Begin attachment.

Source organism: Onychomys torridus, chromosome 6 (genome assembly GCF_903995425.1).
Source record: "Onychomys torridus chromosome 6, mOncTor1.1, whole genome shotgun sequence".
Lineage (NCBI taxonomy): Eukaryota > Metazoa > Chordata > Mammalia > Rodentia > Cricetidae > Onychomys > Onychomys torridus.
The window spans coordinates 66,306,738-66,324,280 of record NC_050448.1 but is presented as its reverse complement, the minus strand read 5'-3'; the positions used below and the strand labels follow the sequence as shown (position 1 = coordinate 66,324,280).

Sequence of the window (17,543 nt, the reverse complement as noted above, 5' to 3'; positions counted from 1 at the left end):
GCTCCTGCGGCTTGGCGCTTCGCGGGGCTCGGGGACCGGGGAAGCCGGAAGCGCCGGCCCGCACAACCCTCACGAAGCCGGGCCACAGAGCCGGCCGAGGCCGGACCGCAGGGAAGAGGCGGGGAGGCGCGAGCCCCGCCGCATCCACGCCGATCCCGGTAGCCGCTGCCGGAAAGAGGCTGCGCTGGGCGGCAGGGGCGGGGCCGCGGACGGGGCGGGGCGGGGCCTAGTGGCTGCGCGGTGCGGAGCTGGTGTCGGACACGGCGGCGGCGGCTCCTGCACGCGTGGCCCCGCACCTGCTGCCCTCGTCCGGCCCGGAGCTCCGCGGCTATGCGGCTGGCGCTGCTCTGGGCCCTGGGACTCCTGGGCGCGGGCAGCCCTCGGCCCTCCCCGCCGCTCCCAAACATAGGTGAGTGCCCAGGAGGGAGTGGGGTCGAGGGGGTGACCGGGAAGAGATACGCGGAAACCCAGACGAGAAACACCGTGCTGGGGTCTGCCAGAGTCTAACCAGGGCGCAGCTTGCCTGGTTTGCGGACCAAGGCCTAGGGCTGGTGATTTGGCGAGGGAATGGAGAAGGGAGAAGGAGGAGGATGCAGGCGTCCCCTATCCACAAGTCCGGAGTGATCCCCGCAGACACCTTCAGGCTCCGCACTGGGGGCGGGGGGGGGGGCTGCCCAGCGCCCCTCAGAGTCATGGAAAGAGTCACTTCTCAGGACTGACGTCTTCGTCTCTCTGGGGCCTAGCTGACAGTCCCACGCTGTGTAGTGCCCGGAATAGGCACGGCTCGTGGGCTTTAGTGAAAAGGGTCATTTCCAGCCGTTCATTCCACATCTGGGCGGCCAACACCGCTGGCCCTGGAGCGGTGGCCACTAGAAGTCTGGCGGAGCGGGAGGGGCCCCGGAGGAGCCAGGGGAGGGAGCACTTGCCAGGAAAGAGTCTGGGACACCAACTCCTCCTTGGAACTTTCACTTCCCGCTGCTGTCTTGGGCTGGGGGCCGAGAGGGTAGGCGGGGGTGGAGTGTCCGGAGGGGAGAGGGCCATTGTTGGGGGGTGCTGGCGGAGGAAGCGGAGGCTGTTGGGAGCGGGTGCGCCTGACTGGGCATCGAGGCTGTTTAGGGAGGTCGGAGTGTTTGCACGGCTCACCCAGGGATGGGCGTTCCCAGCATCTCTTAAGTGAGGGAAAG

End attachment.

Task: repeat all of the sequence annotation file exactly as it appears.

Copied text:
Source organism: Onychomys torridus, chromosome 6 (genome assembly GCF_903995425.1).
Source record: "Onychomys torridus chromosome 6, mOncTor1.1, whole genome shotgun sequence".
Lineage (NCBI taxonomy): Eukaryota > Metazoa > Chordata > Mammalia > Rodentia > Cricetidae > Onychomys > Onychomys torridus.
The window spans coordinates 66,306,738-66,324,280 of record NC_050448.1 but is presented as its reverse complement, the minus strand read 5'-3'; the positions used below and the strand labels follow the sequence as shown (position 1 = coordinate 66,324,280).

Sequence of the window (17,543 nt, the reverse complement as noted above, 5' to 3'; positions counted from 1 at the left end):
GCTCCTGCGGCTTGGCGCTTCGCGGGGCTCGGGGACCGGGGAAGCCGGAAGCGCCGGCCCGCACAACCCTCACGAAGCCGGGCCACAGAGCCGGCCGAGGCCGGACCGCAGGGAAGAGGCGGGGAGGCGCGAGCCCCGCCGCATCCACGCCGATCCCGGTAGCCGCTGCCGGAAAGAGGCTGCGCTGGGCGGCAGGGGCGGGGCCGCGGACGGGGCGGGGCGGGGCCTAGTGGCTGCGCGGTGCGGAGCTGGTGTCGGACACGGCGGCGGCGGCTCCTGCACGCGTGGCCCCGCACCTGCTGCCCTCGTCCGGCCCGGAGCTCCGCGGCTATGCGGCTGGCGCTGCTCTGGGCCCTGGGACTCCTGGGCGCGGGCAGCCCTCGGCCCTCCCCGCCGCTCCCAAACATAGGTGAGTGCCCAGGAGGGAGTGGGGTCGAGGGGGTGACCGGGAAGAGATACGCGGAAACCCAGACGAGAAACACCGTGCTGGGGTCTGCCAGAGTCTAACCAGGGCGCAGCTTGCCTGGTTTGCGGACCAAGGCCTAGGGCTGGTGATTTGGCGAGGGAATGGAGAAGGGAGAAGGAGGAGGATGCAGGCGTCCCCTATCCACAAGTCCGGAGTGATCCCCGCAGACACCTTCAGGCTCCGCACTGGGGGCGGGGGGGGGGGCTGCCCAGCGCCCCTCAGAGTCATGGAAAGAGTCACTTCTCAGGACTGACGTCTTCGTCTCTCTGGGGCCTAGCTGACAGTCCCACGCTGTGTAGTGCCCGGAATAGGCACGGCTCGTGGGCTTTAGTGAAAAGGGTCATTTCCAGCCGTTCATTCCACATCTGGGCGGCCAACACCGCTGGCCCTGGAGCGGTGGCCACTAGAAGTCTGGCGGAGCGGGAGGGGCCCCGGAGGAGCCAGGGGAGGGAGCACTTGCCAGGAAAGAGTCTGGGACACCAACTCCTCCTTGGAACTTTCACTTCCCGCTGCTGTCTTGGGCTGGGGGCCGAGAGGGTAGGCGGGGGTGGAGTGTCCGGAGGGGAGAGGGCCATTGTTGGGGGGTGCTGGCGGAGGAAGCGGAGGCTGTTGGGAGCGGGTGCGCCTGACTGGGCATCGAGGCTGTTTAGGGAGGTCGGAGTGTTTGCACGGCTCACCCAGGGATGGGCGTTCCCAGCATCTCTTAAGTGAGGGAAAG